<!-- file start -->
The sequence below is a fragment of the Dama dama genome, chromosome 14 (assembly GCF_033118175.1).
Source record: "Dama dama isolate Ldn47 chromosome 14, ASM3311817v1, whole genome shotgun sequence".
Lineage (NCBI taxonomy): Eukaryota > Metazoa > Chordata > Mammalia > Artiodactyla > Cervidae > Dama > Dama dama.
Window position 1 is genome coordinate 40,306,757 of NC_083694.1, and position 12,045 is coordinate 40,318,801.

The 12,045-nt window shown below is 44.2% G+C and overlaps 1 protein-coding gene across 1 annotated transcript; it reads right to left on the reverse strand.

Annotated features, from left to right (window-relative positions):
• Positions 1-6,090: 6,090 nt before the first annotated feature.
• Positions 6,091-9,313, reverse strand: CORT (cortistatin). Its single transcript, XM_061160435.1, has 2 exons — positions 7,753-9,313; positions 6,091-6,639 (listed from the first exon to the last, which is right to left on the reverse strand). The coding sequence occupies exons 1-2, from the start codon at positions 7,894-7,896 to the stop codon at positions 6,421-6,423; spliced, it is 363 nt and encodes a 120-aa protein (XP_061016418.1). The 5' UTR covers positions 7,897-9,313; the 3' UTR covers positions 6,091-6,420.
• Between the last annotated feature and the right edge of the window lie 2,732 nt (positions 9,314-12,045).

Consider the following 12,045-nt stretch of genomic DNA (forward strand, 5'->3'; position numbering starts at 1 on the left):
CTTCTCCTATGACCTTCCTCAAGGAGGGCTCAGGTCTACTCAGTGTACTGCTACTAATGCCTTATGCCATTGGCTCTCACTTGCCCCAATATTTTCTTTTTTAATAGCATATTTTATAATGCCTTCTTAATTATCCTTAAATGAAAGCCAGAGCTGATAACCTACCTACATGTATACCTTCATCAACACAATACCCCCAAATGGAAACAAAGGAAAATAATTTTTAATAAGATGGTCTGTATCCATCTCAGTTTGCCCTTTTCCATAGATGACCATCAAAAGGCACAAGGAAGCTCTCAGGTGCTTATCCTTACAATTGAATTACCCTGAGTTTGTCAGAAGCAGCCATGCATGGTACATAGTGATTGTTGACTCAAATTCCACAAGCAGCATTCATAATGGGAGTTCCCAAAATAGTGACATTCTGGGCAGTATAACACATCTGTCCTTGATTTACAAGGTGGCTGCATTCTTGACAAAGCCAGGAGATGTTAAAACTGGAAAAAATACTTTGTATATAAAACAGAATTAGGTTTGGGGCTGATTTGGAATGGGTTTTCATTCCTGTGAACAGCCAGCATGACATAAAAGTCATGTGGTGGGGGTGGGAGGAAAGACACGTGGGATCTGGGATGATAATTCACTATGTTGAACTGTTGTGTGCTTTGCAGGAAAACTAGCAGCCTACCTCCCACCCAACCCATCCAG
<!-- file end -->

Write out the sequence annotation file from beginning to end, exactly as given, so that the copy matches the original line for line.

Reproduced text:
The sequence below is a fragment of the Dama dama genome, chromosome 14 (assembly GCF_033118175.1).
Source record: "Dama dama isolate Ldn47 chromosome 14, ASM3311817v1, whole genome shotgun sequence".
Lineage (NCBI taxonomy): Eukaryota > Metazoa > Chordata > Mammalia > Artiodactyla > Cervidae > Dama > Dama dama.
Window position 1 is genome coordinate 40,306,757 of NC_083694.1, and position 12,045 is coordinate 40,318,801.

The 12,045-nt window shown below is 44.2% G+C and overlaps 1 protein-coding gene across 1 annotated transcript; it reads right to left on the reverse strand.

Annotated features, from left to right (window-relative positions):
• Positions 1-6,090: 6,090 nt before the first annotated feature.
• Positions 6,091-9,313, reverse strand: CORT (cortistatin). Its single transcript, XM_061160435.1, has 2 exons — positions 7,753-9,313; positions 6,091-6,639 (listed from the first exon to the last, which is right to left on the reverse strand). The coding sequence occupies exons 1-2, from the start codon at positions 7,894-7,896 to the stop codon at positions 6,421-6,423; spliced, it is 363 nt and encodes a 120-aa protein (XP_061016418.1). The 5' UTR covers positions 7,897-9,313; the 3' UTR covers positions 6,091-6,420.
• Between the last annotated feature and the right edge of the window lie 2,732 nt (positions 9,314-12,045).

Consider the following 12,045-nt stretch of genomic DNA (forward strand, 5'->3'; position numbering starts at 1 on the left):
CTTCTCCTATGACCTTCCTCAAGGAGGGCTCAGGTCTACTCAGTGTACTGCTACTAATGCCTTATGCCATTGGCTCTCACTTGCCCCAATATTTTCTTTTTTAATAGCATATTTTATAATGCCTTCTTAATTATCCTTAAATGAAAGCCAGAGCTGATAACCTACCTACATGTATACCTTCATCAACACAATACCCCCAAATGGAAACAAAGGAAAATAATTTTTAATAAGATGGTCTGTATCCATCTCAGTTTGCCCTTTTCCATAGATGACCATCAAAAGGCACAAGGAAGCTCTCAGGTGCTTATCCTTACAATTGAATTACCCTGAGTTTGTCAGAAGCAGCCATGCATGGTACATAGTGATTGTTGACTCAAATTCCACAAGCAGCATTCATAATGGGAGTTCCCAAAATAGTGACATTCTGGGCAGTATAACACATCTGTCCTTGATTTACAAGGTGGCTGCATTCTTGACAAAGCCAGGAGATGTTAAAACTGGAAAAAATACTTTGTATATAAAACAGAATTAGGTTTGGGGCTGATTTGGAATGGGTTTTCATTCCTGTGAACAGCCAGCATGACATAAAAGTCATGTGGTGGGGGTGGGAGGAAAGACACGTGGGATCTGGGATGATAATTCACTATGTTGAACTGTTGTGTGCTTTGCAGGAAAACTAGCAGCCTACCTCCCACCCAACCCATCCAG